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A message appears on the moon. It is legible from Earth, and almost no one knows how it was created. Markus West leads the government’s investigation to find the creator.
The message is simple and familiar. But those three words, written in blazing crimson letters on the lunar surface, will foster the strangest revolution humankind has ever endured and make Markus West wish he was never involved.
The message is Drink Diet Coke.’
When Coca-Cola denies responsibility, global annoyance with the beverage-industrial complex becomes indignation. And when his investigation confirms Coca-Cola’s innocence, Markus West becomes one of the most hated men on Earth.
Later, five miles above the White House, a cylinder is discovered floating in the night. It is 400 feet tall, 250 feet in diameter, and exactly resembles a can of Campbell’s Chicken Noodle Soup. Nearly everyone thinks the cylinder is a promotional stunt gone wrong, just like the lunar advertisement. And this is exactly what the alien in the cylinder wants people to think.
Ralph, an eccentric extraterrestrial who’s been hiding on the moon, needs Markus’s help to personally deliver a dark warning to the White House. Ralph has a big heart, a fetish for Andy Warhol, and a dangerous plan to save the world.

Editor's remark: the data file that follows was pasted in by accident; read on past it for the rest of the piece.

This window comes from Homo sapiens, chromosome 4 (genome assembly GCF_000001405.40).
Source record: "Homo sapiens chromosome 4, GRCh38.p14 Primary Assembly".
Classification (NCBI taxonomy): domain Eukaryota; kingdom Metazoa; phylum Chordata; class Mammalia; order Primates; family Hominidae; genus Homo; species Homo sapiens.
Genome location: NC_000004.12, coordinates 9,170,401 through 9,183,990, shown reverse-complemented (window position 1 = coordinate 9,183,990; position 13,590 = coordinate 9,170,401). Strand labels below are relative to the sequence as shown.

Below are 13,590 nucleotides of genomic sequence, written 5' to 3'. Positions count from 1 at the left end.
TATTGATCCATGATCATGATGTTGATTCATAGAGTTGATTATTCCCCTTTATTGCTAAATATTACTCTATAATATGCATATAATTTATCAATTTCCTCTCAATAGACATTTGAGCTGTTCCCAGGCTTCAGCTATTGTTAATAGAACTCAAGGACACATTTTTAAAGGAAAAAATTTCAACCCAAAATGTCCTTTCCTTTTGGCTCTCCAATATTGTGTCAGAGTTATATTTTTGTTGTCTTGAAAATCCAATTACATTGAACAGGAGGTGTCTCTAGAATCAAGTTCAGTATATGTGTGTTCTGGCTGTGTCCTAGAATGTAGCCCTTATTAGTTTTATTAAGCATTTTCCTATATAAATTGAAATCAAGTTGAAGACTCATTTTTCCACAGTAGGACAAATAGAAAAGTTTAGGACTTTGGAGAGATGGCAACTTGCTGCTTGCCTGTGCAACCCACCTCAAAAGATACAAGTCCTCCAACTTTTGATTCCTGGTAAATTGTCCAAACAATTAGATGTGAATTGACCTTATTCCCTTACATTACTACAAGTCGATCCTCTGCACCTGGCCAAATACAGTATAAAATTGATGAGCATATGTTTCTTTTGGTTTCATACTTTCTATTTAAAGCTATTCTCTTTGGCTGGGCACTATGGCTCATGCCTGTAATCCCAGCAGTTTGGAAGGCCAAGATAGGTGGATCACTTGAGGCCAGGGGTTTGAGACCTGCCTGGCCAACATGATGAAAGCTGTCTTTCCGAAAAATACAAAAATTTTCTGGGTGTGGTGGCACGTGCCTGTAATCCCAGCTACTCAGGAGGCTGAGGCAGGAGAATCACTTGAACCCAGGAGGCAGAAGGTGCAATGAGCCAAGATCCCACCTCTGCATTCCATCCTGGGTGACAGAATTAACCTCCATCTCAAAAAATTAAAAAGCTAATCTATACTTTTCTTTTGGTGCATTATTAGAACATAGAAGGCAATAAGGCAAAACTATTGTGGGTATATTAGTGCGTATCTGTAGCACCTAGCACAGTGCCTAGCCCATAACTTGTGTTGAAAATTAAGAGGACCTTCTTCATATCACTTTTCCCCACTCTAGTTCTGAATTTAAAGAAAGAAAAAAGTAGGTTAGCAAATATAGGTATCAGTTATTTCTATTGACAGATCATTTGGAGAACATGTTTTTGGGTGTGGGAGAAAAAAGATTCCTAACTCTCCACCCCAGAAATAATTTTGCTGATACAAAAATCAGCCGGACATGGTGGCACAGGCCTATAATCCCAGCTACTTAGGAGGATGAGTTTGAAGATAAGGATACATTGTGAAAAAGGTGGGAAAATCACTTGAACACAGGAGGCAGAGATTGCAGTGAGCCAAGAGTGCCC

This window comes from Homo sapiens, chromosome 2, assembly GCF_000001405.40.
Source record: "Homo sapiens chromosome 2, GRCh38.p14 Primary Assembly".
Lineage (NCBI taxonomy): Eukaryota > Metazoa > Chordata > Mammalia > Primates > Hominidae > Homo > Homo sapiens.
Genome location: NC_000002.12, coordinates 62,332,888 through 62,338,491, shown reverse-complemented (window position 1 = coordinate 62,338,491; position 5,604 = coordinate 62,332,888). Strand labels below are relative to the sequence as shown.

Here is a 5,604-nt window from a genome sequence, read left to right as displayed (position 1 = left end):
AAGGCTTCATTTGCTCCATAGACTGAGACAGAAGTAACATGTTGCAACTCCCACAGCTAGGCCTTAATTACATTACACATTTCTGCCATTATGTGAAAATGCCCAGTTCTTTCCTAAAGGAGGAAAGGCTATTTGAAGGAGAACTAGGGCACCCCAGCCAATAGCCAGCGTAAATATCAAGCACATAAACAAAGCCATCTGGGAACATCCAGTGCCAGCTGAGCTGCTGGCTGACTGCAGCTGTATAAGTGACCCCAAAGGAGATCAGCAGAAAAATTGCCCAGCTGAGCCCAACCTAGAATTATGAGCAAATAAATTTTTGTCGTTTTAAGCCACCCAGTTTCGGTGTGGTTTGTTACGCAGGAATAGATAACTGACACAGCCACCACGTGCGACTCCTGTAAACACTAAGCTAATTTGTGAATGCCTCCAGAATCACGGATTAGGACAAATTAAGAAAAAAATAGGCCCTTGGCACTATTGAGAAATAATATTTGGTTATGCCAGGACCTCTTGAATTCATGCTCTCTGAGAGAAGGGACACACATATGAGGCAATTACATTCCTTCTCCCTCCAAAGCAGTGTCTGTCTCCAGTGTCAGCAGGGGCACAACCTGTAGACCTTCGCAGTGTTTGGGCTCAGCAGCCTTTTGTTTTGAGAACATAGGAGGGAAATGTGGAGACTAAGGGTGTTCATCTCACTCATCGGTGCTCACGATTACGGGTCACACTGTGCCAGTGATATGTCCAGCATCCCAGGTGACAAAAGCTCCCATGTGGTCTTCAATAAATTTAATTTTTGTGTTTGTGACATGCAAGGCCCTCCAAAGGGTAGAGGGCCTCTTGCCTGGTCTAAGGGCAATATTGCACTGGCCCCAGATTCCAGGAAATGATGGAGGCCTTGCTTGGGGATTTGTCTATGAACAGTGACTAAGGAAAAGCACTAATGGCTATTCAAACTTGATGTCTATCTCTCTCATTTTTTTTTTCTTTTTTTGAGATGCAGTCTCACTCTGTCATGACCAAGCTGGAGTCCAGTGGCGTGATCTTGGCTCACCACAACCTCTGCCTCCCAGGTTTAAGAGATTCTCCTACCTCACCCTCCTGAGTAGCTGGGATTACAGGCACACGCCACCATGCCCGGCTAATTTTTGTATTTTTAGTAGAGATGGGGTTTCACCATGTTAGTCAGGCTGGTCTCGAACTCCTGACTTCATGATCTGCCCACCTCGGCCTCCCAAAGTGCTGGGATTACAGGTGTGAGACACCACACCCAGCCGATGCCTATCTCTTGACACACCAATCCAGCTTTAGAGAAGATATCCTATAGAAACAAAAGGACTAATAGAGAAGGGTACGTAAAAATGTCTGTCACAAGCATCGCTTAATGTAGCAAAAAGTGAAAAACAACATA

Looking upon the cylinder, Markus realizes we are not the ones in control. The unexpected guest becomes the host, and somehow humans never belonged: We are the homeless orphans peeking through the banquet window. We are the frills of the universe gazing upon something unspeakably more central than ourselves.”
Christopher Steinsvold received his PhD in philosophy from the City University of New York Graduate School and University Center. He is currently an adjunct professor at Brooklyn College, City University of New York. In his creative writing, he uses his background in philosophy to feed his imagination. When he’s not teaching, he can be found walking or skateboarding around Brooklyn, pondering life's greater questions.